Never yield to the felonious belief that somehow, the state of Utah is ‘owed’ 32,000,000 acres of public land. That is a faulty myth that has very dangerous consequences. Given its track record, if the legislature and governor got ahold of Utah’s public land the consequences would be catastrophic. People that love an open, free, unexploited, unfenced, outdoor recreation friendly, hunting and fishing availability land – would be fenced out by the huge corporate interests that the state would sell the land to.
Frivolous State Lawsuits on Public Land – The Facts:
Utah spends uncounted millions of dollars (calculatingly segregated into many state budgets–so as to make a total number tough to find) to fund lawsuits against the Feds. The idea is to ‘demand back’ 32,000,000 acres of public land that is in the state.
What they won’t tell you: Utah will lose. Utah ENABLING ACT, the agreement with the Feds that gave Utah statehood (approved July 16, 1894), is the contract signed between the people of Utah and the USA that allowed Utah to become part of the USA, create a state constitution and form a state government.
The Enabling Act reads:
“That the people inhabiting said proposed State do agree and declare that they FOREVER disclaim all right and title to the unappropriated public lands lying within the boundaries thereof; the same shall be and remain subject to the disposition of the United States, such lands shall be exempt from taxation by said State so long and to such extent as such act of Congress may prescribe.” Read it and weep! Negotiate, stop trying to intimidate.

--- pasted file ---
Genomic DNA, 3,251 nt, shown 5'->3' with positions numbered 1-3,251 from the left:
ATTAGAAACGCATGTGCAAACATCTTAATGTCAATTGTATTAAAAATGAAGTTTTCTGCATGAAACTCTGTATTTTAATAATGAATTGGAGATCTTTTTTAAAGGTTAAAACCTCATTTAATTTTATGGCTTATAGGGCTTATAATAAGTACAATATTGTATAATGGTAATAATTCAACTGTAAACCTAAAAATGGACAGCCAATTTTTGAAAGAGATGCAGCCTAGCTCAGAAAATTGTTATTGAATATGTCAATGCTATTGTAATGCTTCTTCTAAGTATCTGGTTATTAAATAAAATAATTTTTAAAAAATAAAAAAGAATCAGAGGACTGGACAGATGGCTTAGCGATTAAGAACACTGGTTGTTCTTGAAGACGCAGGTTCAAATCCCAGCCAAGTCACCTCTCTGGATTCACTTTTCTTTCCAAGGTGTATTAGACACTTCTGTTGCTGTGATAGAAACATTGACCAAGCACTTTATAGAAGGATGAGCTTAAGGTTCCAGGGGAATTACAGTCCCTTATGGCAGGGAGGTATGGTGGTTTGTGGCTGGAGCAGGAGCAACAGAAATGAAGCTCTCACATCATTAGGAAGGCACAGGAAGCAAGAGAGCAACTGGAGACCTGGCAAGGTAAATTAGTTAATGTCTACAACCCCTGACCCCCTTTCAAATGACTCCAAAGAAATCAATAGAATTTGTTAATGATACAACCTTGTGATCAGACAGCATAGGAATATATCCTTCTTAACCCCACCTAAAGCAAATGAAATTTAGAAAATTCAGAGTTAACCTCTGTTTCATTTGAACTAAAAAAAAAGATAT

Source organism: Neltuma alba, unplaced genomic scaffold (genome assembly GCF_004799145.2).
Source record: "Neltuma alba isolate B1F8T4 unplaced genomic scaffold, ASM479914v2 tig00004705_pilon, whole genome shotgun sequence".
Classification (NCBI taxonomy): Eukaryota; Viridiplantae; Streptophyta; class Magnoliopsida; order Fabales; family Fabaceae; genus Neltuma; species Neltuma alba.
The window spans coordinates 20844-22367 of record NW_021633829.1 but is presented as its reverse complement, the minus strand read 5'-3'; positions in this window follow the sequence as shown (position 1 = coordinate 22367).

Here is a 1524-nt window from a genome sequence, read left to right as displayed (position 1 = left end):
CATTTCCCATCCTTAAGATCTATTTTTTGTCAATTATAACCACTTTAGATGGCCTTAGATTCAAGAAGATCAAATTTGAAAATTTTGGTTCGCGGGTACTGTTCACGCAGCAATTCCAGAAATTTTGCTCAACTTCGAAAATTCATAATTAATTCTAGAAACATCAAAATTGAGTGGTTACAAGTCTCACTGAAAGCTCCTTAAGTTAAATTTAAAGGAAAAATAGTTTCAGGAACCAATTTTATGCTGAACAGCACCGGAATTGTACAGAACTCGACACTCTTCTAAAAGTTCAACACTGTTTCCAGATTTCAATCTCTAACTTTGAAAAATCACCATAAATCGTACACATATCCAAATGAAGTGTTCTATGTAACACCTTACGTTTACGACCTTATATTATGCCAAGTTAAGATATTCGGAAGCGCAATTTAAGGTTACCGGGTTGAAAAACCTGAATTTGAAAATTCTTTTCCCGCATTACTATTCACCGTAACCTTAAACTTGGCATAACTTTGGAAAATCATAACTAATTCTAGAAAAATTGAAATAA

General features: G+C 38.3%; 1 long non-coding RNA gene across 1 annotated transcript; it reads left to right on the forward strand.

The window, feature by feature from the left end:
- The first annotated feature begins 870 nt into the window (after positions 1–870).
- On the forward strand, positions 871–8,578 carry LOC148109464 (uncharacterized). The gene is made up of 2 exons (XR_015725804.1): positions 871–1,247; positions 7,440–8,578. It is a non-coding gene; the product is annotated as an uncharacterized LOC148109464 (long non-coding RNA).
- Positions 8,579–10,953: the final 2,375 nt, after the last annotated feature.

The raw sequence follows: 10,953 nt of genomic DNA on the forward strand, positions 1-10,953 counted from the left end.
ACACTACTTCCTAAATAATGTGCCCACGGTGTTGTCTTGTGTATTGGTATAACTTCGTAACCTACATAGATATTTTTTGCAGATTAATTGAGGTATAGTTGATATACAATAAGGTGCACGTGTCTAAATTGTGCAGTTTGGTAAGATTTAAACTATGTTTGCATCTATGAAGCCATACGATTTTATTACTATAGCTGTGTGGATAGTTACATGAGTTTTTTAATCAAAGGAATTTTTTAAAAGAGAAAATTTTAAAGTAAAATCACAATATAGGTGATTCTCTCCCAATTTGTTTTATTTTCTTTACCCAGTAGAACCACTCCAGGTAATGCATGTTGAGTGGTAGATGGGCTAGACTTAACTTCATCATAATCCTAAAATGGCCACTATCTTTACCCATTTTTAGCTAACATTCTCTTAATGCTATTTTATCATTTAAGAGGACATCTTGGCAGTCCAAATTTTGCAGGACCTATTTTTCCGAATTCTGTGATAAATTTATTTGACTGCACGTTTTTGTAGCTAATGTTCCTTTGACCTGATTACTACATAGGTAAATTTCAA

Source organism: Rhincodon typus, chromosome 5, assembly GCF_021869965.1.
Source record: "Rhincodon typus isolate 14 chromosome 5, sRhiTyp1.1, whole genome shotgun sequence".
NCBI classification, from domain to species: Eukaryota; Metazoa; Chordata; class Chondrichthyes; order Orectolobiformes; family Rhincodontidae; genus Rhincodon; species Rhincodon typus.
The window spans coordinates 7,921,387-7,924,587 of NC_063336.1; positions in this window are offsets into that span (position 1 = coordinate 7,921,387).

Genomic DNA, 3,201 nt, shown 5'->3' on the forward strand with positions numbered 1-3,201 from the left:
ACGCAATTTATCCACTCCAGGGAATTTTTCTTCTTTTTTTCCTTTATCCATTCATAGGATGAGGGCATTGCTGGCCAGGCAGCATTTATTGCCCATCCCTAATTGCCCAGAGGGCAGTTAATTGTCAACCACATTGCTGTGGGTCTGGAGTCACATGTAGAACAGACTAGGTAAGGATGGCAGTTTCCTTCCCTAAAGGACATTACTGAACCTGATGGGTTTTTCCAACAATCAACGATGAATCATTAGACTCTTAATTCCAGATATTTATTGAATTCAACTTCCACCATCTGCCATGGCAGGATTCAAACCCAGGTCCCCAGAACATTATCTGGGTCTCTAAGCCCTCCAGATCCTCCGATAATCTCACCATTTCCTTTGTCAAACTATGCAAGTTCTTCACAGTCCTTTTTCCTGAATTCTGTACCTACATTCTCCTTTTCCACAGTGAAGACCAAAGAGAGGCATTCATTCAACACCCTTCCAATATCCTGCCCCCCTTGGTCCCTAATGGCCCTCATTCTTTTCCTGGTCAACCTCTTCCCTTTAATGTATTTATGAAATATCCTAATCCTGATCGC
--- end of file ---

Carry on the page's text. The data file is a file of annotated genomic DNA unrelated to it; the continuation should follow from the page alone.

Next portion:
The Solution: Respect the Federal authority of the Supremacy clause. Accept that Utah is a junior partner in the relationship. Then, as a state, sit down with the Feds and hold serious sensible negotiations on land trades and agreements. This exchange is very necessary but so far it has been impossible.
Over generations, the Utah GOP has been unwilling to face the facts of Public lands. The political price of not appeasing the extremists in their party has been too high to allow for serious discussions. So, at taxpayers’ expense, Utah has built up a multi-million dollar cottage industry of lawyers, PR firms, consultants and state bureaucrats who profit fabulously off the continued fantasy public land legal fight. That must end!